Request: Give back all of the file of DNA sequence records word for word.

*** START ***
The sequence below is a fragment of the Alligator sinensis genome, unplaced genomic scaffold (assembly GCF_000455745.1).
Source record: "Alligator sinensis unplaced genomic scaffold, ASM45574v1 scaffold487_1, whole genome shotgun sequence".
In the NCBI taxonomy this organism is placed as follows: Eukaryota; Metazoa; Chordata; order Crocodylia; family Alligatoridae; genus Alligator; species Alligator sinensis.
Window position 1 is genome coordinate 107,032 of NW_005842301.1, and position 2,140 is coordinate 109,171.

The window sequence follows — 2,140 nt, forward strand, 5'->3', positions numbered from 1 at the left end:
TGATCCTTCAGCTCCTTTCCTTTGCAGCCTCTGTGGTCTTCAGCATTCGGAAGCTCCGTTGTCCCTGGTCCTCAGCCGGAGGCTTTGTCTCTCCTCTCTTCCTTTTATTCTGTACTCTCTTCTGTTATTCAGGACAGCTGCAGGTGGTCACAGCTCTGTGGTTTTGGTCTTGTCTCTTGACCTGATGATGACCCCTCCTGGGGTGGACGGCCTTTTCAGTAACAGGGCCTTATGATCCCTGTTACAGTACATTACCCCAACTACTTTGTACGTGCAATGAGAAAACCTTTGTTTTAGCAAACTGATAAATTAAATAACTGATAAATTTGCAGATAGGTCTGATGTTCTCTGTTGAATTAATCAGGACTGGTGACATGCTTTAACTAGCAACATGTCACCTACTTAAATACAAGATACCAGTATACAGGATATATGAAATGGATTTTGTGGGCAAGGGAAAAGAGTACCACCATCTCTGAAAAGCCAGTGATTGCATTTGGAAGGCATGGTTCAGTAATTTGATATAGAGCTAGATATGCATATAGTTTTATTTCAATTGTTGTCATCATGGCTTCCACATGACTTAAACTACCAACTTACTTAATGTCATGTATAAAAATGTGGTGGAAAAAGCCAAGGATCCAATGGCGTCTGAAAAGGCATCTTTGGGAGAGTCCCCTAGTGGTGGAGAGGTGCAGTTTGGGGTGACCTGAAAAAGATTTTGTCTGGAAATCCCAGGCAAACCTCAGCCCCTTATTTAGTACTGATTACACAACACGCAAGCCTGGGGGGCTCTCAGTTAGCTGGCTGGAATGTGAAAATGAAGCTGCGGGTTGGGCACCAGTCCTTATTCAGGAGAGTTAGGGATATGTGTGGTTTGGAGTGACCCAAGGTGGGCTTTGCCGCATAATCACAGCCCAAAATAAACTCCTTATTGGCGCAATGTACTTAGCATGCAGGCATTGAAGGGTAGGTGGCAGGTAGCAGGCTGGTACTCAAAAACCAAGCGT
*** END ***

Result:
The sequence below is a fragment of the Alligator sinensis genome, unplaced genomic scaffold (assembly GCF_000455745.1).
Source record: "Alligator sinensis unplaced genomic scaffold, ASM45574v1 scaffold487_1, whole genome shotgun sequence".
In the NCBI taxonomy this organism is placed as follows: Eukaryota; Metazoa; Chordata; order Crocodylia; family Alligatoridae; genus Alligator; species Alligator sinensis.
Window position 1 is genome coordinate 107,032 of NW_005842301.1, and position 2,140 is coordinate 109,171.

The window sequence follows — 2,140 nt, forward strand, 5'->3', positions numbered from 1 at the left end:
TGATCCTTCAGCTCCTTTCCTTTGCAGCCTCTGTGGTCTTCAGCATTCGGAAGCTCCGTTGTCCCTGGTCCTCAGCCGGAGGCTTTGTCTCTCCTCTCTTCCTTTTATTCTGTACTCTCTTCTGTTATTCAGGACAGCTGCAGGTGGTCACAGCTCTGTGGTTTTGGTCTTGTCTCTTGACCTGATGATGACCCCTCCTGGGGTGGACGGCCTTTTCAGTAACAGGGCCTTATGATCCCTGTTACAGTACATTACCCCAACTACTTTGTACGTGCAATGAGAAAACCTTTGTTTTAGCAAACTGATAAATTAAATAACTGATAAATTTGCAGATAGGTCTGATGTTCTCTGTTGAATTAATCAGGACTGGTGACATGCTTTAACTAGCAACATGTCACCTACTTAAATACAAGATACCAGTATACAGGATATATGAAATGGATTTTGTGGGCAAGGGAAAAGAGTACCACCATCTCTGAAAAGCCAGTGATTGCATTTGGAAGGCATGGTTCAGTAATTTGATATAGAGCTAGATATGCATATAGTTTTATTTCAATTGTTGTCATCATGGCTTCCACATGACTTAAACTACCAACTTACTTAATGTCATGTATAAAAATGTGGTGGAAAAAGCCAAGGATCCAATGGCGTCTGAAAAGGCATCTTTGGGAGAGTCCCCTAGTGGTGGAGAGGTGCAGTTTGGGGTGACCTGAAAAAGATTTTGTCTGGAAATCCCAGGCAAACCTCAGCCCCTTATTTAGTACTGATTACACAACACGCAAGCCTGGGGGGCTCTCAGTTAGCTGGCTGGAATGTGAAAATGAAGCTGCGGGTTGGGCACCAGTCCTTATTCAGGAGAGTTAGGGATATGTGTGGTTTGGAGTGACCCAAGGTGGGCTTTGCCGCATAATCACAGCCCAAAATAAACTCCTTATTGGCGCAATGTACTTAGCATGCAGGCATTGAAGGGTAGGTGGCAGGTAGCAGGCTGGTACTCAAAAACCAAGCGT